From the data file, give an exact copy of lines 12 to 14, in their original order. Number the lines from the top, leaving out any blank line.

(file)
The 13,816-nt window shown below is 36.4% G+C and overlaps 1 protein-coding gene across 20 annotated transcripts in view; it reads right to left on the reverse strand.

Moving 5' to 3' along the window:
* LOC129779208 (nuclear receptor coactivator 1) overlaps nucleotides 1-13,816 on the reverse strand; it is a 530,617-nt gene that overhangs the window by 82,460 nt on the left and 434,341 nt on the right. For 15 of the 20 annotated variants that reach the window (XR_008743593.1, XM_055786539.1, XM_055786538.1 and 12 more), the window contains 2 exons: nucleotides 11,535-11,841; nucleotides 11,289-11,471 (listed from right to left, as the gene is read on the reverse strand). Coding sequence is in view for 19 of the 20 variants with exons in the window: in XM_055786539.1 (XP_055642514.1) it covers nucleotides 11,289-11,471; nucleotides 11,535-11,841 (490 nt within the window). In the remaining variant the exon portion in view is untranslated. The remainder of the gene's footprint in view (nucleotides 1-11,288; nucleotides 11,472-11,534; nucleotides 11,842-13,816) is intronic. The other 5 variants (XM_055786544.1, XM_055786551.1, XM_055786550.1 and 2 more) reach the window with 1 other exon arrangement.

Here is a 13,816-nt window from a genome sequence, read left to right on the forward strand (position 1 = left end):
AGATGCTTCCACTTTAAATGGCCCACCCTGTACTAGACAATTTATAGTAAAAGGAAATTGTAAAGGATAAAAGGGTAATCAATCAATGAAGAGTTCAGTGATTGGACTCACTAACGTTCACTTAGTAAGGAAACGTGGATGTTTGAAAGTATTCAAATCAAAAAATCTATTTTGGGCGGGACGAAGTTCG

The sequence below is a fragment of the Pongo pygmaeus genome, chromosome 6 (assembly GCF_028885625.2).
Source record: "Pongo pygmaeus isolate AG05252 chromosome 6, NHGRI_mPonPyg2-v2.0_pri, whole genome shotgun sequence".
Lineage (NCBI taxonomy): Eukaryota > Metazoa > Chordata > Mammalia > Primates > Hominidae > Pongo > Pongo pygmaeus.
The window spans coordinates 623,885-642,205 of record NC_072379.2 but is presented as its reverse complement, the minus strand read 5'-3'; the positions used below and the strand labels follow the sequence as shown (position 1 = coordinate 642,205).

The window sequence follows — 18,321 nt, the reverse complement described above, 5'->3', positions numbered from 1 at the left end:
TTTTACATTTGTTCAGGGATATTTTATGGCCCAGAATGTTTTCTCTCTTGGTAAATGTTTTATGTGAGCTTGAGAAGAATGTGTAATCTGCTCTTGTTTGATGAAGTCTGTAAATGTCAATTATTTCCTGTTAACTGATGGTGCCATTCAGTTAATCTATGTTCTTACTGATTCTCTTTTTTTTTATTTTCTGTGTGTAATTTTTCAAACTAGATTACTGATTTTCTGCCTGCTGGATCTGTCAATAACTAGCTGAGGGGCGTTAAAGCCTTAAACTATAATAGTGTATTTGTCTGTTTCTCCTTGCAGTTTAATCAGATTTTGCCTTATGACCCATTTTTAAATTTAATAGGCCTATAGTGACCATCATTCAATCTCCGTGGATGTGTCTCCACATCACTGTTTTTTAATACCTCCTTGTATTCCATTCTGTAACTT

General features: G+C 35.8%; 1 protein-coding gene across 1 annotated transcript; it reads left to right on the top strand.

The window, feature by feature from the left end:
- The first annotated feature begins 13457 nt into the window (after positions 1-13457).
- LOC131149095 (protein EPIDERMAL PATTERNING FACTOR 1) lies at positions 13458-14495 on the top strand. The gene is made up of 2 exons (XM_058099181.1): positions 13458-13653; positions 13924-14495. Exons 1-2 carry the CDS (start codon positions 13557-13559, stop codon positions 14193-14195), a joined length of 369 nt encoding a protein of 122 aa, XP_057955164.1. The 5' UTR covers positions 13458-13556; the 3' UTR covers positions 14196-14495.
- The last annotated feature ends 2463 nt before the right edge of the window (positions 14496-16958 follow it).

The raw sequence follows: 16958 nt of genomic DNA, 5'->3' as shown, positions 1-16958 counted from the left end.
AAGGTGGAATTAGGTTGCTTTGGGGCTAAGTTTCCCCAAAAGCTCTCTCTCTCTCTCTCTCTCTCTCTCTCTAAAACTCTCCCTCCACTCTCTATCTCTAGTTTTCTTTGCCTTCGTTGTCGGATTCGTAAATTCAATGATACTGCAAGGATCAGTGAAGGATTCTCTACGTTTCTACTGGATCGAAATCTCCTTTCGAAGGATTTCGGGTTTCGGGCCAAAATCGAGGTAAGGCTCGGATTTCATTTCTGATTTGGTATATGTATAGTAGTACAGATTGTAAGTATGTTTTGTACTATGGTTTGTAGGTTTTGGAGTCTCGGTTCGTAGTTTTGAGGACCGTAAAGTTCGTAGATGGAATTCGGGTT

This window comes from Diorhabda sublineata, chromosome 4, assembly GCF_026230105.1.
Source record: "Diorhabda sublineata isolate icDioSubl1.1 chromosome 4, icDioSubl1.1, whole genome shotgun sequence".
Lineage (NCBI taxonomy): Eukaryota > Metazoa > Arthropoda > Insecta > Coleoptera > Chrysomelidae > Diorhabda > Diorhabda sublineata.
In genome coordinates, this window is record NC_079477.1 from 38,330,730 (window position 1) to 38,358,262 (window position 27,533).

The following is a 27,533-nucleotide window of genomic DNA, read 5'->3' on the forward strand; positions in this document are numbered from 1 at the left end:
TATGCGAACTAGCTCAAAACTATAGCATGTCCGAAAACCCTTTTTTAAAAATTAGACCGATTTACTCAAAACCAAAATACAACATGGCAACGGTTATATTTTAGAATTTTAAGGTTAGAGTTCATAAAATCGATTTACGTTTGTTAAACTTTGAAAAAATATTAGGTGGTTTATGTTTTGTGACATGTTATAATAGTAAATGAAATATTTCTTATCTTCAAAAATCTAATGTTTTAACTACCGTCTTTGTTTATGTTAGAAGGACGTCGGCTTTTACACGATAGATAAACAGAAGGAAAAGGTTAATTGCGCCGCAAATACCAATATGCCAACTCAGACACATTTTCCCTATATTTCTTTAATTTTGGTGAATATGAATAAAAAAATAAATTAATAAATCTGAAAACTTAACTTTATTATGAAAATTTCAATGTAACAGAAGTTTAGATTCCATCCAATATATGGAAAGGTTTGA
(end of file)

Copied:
General features: G+C 35.8%; 1 protein-coding gene across 1 annotated transcript; it reads left to right on the top strand.

The window, feature by feature from the left end:
- The first annotated feature begins 13457 nt into the window (after positions 1-13457).